Mortgage Loan Underwriting
After the information on the loan application has been validated, the value of the property has been confirmed, and the title search has been completed, the loan is ready to be underwritten. Usually, a trained professional reviews all of the information, analyzes the credit worthiness of the borrower, and renders a decision on the loan request. Increasingly, much of the analytical tasks of underwriting is performed by technology through artificial intelligence and use of databases. There are generally secondary market underwriting guidelines, but many variables are considered in the analysis. The following outlines some of the basic areas and items considered in the process:
Monthly Housing Expenses and Total Debt Obligations: One of the first things an underwriter determines is the borrower's proposed monthly housing expenses and total monthly debt obligations.
- Housing expenses: These include the monthly principal and interest payments that are stipulated on the mortgage note. In addition, the monthly housing expenses include a monthly amount for the property taxes and hazard insurance (1/12 of the annual taxes and insurance). There may be other expenses, such as condominium fees, homeowners fees, special assessments, etc., that are included.
- Monthly debt obligations: These include monthly credit obligations, such as installment payments, revolving charge cards, or other borrower obligations that will continue longer than 10 months. Usually, 5% of the current balance of a revolving charge account is used for the monthly payment.
- Total monthly debt obligations: This combines the monthly housing expenses and monthly debt obligations.
Monthly Income: One of the most important components of the loan underwriting process is determining the borrower's monthly income. The income of all borrowers and co-borrowers is included in the calculation. The income can be derived from several sources, but it must be supported by historical documentation and have a high likelihood of continuation. The following outlines the types of income that are used and the means to support them:
Income to Debt Ratios
- Salary: Income derived from any kind of salary, whether monthly, weekly or hourly is acceptable. Two year employment history is usually required.
- Commission and bonus: Commissions and bonuses can be used for income. The underwriter will average the last two years of income shown on federal income tax returns and the year-to-date earnings from the written verification of employment or paystubs.
- Self-employment income: Generally, the underwriter will average the income derived through self-employment for the last two years from the applicant's federal tax returns and the year-to-date earnings from a profit and loss statement on the business. Usually, underwriters will take into consideration the income trends in the business, as well.
- Other income: Other income can be used for loan qualification. Income derived from rental properties, interest, dividends, pensions, and social security can be used.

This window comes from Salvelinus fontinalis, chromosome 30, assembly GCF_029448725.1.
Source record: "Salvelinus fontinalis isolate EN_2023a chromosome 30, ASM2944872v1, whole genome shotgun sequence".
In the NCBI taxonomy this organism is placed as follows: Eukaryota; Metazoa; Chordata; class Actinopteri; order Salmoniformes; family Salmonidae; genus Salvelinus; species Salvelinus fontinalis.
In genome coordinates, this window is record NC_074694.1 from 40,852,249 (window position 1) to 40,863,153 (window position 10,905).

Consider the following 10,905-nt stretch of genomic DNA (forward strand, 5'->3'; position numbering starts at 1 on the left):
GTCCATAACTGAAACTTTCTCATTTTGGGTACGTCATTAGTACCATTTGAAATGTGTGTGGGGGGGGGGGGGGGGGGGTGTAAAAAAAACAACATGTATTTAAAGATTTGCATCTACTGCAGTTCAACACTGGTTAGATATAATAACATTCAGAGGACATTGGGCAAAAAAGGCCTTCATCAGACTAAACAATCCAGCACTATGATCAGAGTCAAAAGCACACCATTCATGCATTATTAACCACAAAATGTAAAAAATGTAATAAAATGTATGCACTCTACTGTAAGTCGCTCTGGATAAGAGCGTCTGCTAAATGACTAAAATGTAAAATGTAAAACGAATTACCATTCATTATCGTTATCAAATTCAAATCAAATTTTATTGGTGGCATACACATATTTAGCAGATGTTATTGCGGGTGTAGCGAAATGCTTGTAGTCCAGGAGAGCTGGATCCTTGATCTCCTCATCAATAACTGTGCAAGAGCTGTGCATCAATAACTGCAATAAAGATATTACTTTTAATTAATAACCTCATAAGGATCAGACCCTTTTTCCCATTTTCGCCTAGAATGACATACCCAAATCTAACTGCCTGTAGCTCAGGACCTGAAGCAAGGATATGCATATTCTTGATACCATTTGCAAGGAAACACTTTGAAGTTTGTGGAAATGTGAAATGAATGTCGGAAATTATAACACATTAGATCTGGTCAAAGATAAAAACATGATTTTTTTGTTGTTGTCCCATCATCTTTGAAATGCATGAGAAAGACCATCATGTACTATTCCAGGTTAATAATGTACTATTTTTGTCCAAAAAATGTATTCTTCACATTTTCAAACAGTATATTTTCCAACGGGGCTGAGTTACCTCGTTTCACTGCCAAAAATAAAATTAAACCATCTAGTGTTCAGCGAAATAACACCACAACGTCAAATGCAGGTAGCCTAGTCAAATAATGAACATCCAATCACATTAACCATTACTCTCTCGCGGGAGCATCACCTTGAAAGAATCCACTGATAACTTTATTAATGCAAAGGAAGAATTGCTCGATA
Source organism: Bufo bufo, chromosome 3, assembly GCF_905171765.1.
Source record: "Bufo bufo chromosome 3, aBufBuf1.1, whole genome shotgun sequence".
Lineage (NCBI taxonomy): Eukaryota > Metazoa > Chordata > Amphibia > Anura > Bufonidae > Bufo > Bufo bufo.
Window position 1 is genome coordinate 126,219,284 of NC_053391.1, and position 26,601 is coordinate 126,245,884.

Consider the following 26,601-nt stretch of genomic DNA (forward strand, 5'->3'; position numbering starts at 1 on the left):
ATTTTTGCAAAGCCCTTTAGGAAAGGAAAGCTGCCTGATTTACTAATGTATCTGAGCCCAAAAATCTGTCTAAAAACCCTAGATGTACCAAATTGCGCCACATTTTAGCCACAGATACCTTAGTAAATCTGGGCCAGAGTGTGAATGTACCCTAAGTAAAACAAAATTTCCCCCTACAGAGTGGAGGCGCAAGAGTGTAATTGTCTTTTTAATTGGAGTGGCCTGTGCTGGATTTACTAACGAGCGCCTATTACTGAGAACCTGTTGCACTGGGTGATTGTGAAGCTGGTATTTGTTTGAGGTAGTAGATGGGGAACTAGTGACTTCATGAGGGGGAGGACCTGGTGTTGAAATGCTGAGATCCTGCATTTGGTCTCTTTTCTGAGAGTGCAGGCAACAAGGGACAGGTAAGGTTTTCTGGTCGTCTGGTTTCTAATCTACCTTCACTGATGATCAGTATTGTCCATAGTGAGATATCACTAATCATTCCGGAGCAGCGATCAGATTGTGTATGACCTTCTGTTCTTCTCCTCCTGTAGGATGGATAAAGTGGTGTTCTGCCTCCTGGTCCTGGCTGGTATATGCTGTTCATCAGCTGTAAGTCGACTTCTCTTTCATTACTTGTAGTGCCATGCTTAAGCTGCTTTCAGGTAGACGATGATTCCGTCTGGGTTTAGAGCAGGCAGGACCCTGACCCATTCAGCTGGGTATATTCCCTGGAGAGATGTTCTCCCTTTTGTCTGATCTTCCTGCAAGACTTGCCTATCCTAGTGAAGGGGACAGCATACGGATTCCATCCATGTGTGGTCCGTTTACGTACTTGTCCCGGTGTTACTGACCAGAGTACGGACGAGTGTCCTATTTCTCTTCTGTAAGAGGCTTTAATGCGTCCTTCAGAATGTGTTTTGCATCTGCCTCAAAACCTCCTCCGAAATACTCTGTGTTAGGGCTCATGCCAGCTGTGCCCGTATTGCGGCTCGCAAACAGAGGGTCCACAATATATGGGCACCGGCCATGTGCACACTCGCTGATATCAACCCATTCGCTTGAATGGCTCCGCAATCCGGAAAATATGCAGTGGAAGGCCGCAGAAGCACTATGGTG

: After determining the monthly income of the borrower and any co-borrowers, the monthly housing expenses and the total monthly debt obligations, the underwriter calculates two ratios that are helpful in the loan underwriting process.
- Primary Housing Expense (PHE)/Income Ratio(I): This ratio is the result of dividing the housing expenses for the proposed loan by the monthly income of the borrower(s). For example, if the primary housing expenses are $1,000 and the total monthly income is $4,000, the ratio will be 25% ($1,000/$4,000 = 25%).
- Total Obligations (TO)/Income Ratio(I): This ratio is the result of dividing the housing expenses for the proposed loan plus the borrower(s) other monthly credit obligations by the monthly income of the borrower(s). For example, if the total obligations of the borrower is $1,400 ($1,000 for housing expenses and $400 for other credit obligations), the ratio would be 35% ($1,400/$4,000 = 35%).
Qualifying ratios are only one component of the underwriting process and many other variables are considered in the final decision. Ratios are used as guidelines and can frequently be much higher than guidelines.
Funds to Close: When the proposed loan is being used to finance the purchase of a home, underwriters will determine the source of funds for the down payment and closing costs. The following are acceptable sources of funds for closing:
- Cash: Cash in any depository institution or investment company is acceptable.
- Stocks, bonds, mutual funds, etc.: Cash equivalent investments are acceptable forms of funds. They can be validated through statements from investment companies for the last two months.
- Sale of existing property: Many times the source of funds for the down payment on a home comes from the equity in a property that will be sold. The sales price of the property being sold is indicated on the loan application and any existing loan is verified on the credit report or through a verification of previous mortgage
- Gift from family members: Gifts from family members for the down payment and/or closing costs are acceptable so long as there is no requirement for repayment. Some loan programs limit the amount of gift funds allowed.